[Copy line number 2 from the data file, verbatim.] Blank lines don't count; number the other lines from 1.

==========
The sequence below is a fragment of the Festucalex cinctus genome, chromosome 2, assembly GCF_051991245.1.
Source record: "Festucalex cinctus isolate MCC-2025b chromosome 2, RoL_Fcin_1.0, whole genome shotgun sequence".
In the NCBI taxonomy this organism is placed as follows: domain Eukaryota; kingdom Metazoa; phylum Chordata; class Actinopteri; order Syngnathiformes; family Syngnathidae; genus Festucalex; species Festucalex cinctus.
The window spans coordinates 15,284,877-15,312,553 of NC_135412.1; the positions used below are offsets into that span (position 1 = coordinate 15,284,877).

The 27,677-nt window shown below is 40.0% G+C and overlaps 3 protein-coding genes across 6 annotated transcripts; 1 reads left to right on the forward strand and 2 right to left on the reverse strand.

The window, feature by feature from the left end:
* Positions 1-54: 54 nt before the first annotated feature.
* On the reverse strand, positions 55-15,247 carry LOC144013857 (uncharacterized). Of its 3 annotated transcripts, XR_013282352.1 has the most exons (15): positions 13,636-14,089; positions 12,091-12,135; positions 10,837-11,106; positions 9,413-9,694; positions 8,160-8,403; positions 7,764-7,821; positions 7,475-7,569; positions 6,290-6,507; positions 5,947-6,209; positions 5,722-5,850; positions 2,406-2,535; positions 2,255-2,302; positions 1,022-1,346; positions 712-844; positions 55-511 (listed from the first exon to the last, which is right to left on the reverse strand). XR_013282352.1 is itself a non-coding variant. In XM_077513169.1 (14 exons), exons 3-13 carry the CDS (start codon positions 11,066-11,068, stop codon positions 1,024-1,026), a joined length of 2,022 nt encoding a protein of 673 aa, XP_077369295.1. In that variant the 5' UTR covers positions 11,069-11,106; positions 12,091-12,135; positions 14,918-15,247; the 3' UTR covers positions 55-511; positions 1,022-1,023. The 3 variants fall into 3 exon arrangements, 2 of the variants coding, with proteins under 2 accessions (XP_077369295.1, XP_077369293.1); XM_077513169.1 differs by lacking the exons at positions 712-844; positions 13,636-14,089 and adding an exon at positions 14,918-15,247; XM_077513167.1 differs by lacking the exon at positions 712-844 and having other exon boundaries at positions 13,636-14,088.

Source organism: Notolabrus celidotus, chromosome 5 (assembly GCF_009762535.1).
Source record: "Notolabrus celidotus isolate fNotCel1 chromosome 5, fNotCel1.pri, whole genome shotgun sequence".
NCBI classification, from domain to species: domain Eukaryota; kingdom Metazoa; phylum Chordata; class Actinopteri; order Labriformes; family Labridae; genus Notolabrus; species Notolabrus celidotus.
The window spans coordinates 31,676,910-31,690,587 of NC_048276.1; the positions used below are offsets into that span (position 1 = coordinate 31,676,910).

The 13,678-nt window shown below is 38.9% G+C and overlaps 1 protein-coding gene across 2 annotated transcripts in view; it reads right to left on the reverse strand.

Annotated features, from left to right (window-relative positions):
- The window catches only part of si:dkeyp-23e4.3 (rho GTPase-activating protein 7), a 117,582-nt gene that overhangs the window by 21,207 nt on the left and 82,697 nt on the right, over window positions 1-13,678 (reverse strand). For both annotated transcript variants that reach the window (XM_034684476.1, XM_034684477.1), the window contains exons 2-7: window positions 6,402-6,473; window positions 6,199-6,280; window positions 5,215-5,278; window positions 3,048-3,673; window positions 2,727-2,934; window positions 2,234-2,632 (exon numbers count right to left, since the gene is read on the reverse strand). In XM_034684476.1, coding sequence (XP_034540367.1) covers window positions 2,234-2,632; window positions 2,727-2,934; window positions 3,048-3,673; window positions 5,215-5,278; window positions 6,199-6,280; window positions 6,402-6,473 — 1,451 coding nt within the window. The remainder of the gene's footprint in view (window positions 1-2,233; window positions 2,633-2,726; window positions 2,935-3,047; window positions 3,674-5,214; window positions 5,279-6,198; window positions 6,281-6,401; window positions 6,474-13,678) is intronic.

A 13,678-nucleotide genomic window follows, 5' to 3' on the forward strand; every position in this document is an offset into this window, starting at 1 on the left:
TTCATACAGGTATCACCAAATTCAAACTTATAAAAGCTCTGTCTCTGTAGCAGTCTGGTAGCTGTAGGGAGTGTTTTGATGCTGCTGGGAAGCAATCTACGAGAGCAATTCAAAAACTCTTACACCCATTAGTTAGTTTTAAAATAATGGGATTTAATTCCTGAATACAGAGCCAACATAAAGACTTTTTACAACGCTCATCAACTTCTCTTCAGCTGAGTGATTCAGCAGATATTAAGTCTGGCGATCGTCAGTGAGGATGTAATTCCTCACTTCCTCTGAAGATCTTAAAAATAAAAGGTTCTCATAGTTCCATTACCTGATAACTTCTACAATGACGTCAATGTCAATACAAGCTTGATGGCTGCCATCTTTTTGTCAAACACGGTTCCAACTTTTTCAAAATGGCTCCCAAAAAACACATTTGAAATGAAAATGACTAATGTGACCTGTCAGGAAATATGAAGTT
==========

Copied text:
Source record: "Festucalex cinctus isolate MCC-2025b chromosome 2, RoL_Fcin_1.0, whole genome shotgun sequence".